Coastal oceanographic processes present important differences to deep-water oceanography, resulting in higher prediction errors, where bottom topography exerts a strong control on wave/current/turbulence fields. These fields are modified by many additional factors that include interactions with coastal infrastructure, stratification, river discharges, and many non-linear effects such as breaking waves or nearshore circulation typical of shallow-water domains.>The special issue invites papers tackling simulations, observations, and analyses of coastal interactions, supporting the combinations of coastal observations (in situ and remote) and new modelling approaches (structured or unstructured grids) to reduce predictive uncertainties or to include new processes (interactions with groundwater flows, damping by biotopes, etc.). The special issue welcomes aggregation of data sets (e.g. different Sentinels or combinations with other satellites); new land boundary formulations; advanced assimilation or error bounding techniques; and, in general, original papers that contribute to the advancement of coastal oceanography. Papers proposing criteria to enhance applications or addressing the multiple scales in coastal processes, from storm events to decadal or climatic scales, are also welcome.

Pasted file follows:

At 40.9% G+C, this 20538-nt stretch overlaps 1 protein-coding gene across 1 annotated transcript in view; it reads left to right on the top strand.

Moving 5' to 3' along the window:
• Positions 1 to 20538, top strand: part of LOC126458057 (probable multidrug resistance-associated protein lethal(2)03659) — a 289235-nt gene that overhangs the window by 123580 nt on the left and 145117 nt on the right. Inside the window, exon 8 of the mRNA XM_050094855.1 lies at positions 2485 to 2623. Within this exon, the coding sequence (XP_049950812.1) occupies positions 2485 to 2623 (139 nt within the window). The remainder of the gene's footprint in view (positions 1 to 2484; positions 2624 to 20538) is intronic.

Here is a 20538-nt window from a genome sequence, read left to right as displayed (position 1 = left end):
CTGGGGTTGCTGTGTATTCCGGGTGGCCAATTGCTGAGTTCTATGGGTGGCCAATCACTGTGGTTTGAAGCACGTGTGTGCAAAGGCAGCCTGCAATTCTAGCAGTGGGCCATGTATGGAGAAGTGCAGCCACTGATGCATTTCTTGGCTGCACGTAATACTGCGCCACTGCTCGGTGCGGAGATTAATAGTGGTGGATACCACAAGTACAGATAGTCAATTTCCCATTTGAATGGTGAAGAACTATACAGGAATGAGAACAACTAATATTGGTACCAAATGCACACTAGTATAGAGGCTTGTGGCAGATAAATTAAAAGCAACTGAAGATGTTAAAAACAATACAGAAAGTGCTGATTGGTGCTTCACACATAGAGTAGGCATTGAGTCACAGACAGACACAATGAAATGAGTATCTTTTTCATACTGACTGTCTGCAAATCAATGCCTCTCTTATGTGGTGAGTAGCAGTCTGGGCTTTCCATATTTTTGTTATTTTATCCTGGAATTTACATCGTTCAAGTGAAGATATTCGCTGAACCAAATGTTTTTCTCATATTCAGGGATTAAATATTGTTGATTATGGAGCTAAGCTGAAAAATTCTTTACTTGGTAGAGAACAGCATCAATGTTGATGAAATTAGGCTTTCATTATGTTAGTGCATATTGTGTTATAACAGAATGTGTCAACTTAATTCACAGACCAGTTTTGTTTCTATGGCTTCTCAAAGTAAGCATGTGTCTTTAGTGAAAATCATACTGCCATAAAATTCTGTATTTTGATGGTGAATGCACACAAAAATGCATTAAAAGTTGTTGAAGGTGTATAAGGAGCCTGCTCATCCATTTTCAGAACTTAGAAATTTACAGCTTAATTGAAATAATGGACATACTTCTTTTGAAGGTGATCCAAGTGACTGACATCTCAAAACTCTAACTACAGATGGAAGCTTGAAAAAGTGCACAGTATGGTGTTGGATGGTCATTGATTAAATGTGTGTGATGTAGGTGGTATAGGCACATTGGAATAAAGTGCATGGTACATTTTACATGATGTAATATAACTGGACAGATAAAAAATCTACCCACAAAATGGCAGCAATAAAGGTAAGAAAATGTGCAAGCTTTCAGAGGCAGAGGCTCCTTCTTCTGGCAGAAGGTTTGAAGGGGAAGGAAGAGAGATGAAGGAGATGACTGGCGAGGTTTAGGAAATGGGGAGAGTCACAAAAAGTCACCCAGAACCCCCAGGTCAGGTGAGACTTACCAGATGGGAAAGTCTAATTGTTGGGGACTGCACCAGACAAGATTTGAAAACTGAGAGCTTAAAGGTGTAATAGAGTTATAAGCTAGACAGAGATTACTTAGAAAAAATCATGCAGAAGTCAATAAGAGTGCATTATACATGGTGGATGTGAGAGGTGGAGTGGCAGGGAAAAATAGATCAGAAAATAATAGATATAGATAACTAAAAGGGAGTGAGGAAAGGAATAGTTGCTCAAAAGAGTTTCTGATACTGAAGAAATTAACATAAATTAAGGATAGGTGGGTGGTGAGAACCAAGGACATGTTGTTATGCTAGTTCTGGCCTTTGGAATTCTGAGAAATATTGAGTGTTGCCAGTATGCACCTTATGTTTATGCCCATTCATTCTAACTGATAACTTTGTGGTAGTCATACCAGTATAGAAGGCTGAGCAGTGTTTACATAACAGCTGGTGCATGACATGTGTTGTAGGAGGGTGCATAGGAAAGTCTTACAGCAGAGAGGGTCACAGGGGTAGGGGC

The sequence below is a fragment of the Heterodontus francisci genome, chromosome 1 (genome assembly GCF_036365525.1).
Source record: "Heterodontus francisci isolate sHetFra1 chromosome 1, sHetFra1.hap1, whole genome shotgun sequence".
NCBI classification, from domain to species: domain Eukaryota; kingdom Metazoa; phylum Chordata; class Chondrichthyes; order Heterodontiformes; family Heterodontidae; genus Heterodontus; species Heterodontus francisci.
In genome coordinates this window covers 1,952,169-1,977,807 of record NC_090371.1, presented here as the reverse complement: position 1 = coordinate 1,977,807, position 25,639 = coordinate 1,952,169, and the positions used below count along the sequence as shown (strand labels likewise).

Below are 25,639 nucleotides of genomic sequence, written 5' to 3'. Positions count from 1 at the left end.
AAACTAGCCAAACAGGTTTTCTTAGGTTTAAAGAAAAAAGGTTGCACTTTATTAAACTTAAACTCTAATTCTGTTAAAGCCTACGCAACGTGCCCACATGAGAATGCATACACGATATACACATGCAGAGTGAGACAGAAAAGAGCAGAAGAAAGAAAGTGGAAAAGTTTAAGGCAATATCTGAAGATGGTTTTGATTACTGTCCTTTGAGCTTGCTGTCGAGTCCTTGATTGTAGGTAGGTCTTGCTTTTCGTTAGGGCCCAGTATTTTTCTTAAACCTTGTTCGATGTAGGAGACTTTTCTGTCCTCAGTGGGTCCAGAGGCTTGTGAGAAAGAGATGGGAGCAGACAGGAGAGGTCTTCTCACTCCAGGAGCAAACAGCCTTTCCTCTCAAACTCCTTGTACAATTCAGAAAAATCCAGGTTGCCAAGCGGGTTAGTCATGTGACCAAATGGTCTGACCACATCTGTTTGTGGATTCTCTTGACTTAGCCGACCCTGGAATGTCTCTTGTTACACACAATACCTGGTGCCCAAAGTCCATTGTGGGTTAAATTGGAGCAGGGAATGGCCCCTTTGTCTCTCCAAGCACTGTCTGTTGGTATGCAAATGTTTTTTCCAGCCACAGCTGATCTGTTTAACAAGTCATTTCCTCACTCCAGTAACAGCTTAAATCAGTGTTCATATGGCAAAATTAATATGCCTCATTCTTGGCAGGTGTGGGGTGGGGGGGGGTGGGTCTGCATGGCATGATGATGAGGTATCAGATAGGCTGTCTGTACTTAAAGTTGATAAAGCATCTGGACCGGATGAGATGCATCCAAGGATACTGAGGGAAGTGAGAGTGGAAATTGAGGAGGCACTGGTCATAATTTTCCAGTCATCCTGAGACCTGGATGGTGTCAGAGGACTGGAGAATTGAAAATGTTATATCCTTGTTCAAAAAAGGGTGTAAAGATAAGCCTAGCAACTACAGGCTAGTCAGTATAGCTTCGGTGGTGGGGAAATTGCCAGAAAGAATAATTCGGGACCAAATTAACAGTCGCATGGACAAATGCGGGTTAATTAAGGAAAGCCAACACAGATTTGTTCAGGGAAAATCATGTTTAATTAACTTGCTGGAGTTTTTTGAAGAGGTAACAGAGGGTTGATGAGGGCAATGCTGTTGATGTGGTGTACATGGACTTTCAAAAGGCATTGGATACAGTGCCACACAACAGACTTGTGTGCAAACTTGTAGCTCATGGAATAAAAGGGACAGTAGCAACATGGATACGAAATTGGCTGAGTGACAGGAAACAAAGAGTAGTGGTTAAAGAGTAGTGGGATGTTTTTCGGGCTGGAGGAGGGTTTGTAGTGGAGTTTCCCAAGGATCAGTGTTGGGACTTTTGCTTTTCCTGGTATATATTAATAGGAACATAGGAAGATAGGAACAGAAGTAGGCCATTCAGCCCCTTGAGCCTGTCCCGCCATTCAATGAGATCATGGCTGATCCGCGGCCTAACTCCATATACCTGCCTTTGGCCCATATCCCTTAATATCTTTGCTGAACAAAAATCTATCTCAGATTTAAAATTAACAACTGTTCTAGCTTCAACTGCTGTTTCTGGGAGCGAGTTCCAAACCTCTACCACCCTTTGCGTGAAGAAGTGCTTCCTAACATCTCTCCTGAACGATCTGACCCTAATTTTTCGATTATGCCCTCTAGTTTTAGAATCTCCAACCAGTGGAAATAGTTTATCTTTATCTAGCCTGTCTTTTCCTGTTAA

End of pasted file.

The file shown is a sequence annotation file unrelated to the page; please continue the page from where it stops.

The special issue invites papers from recent and ongoing research projects dealing with green engineering for coastal zones and from EGU sessions in coastal oceanography and which can provide advancements in facing the many challenges experienced by present and future coasts. The wide range of possible topics is open to the interaction of nature-based solutions with coastal processes, uncertainties in coastal decision-making, and the role of operational coastal systems in reducing the growing risks in these areas. Contributions exploring the potential and currently open issues of non-linear response functions, support from artificial intelligence, or downscaled oceanographic projections are also covered.
The special issue will build upon a number of recent EU and international projects dealing with green engineering for coastal zones. Among them, there are many H2020 projects (e.g. the REST-COAST project; https://rest-coast.eu/) and an increasing number of special sessions dedicated to these topics (e.g. EGU but also Coastal Sediments 2023). The special issue is open and welcomes contributions within its scope.